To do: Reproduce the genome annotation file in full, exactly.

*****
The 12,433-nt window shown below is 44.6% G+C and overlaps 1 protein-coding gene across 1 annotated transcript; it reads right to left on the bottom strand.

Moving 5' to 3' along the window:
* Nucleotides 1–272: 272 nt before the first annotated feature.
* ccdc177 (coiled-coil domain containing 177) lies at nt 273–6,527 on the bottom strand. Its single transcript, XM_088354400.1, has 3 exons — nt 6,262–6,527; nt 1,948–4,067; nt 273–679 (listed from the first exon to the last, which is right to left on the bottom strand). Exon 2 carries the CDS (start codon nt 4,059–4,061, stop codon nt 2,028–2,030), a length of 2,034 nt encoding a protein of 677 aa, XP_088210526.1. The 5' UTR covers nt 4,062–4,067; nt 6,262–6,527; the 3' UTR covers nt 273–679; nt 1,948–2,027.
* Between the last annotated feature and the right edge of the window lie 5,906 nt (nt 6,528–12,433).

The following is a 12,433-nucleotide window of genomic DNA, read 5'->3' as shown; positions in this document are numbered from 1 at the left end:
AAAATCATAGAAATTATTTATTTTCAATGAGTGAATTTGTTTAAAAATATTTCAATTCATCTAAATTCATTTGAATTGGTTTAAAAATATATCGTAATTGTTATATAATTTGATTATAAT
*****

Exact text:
The 12,433-nt window shown below is 44.6% G+C and overlaps 1 protein-coding gene across 1 annotated transcript; it reads right to left on the bottom strand.

Moving 5' to 3' along the window:
* Nucleotides 1–272: 272 nt before the first annotated feature.
* ccdc177 (coiled-coil domain containing 177) lies at nt 273–6,527 on the bottom strand. Its single transcript, XM_088354400.1, has 3 exons — nt 6,262–6,527; nt 1,948–4,067; nt 273–679 (listed from the first exon to the last, which is right to left on the bottom strand). Exon 2 carries the CDS (start codon nt 4,059–4,061, stop codon nt 2,028–2,030), a length of 2,034 nt encoding a protein of 677 aa, XP_088210526.1. The 5' UTR covers nt 4,062–4,067; nt 6,262–6,527; the 3' UTR covers nt 273–679; nt 1,948–2,027.
* Between the last annotated feature and the right edge of the window lie 5,906 nt (nt 6,528–12,433).

The following is a 12,433-nucleotide window of genomic DNA, read 5'->3' as shown; positions in this document are numbered from 1 at the left end:
AAAATCATAGAAATTATTTATTTTCAATGAGTGAATTTGTTTAAAAATATTTCAATTCATCTAAATTCATTTGAATTGGTTTAAAAATATATCGTAATTGTTATATAATTTGATTATAAT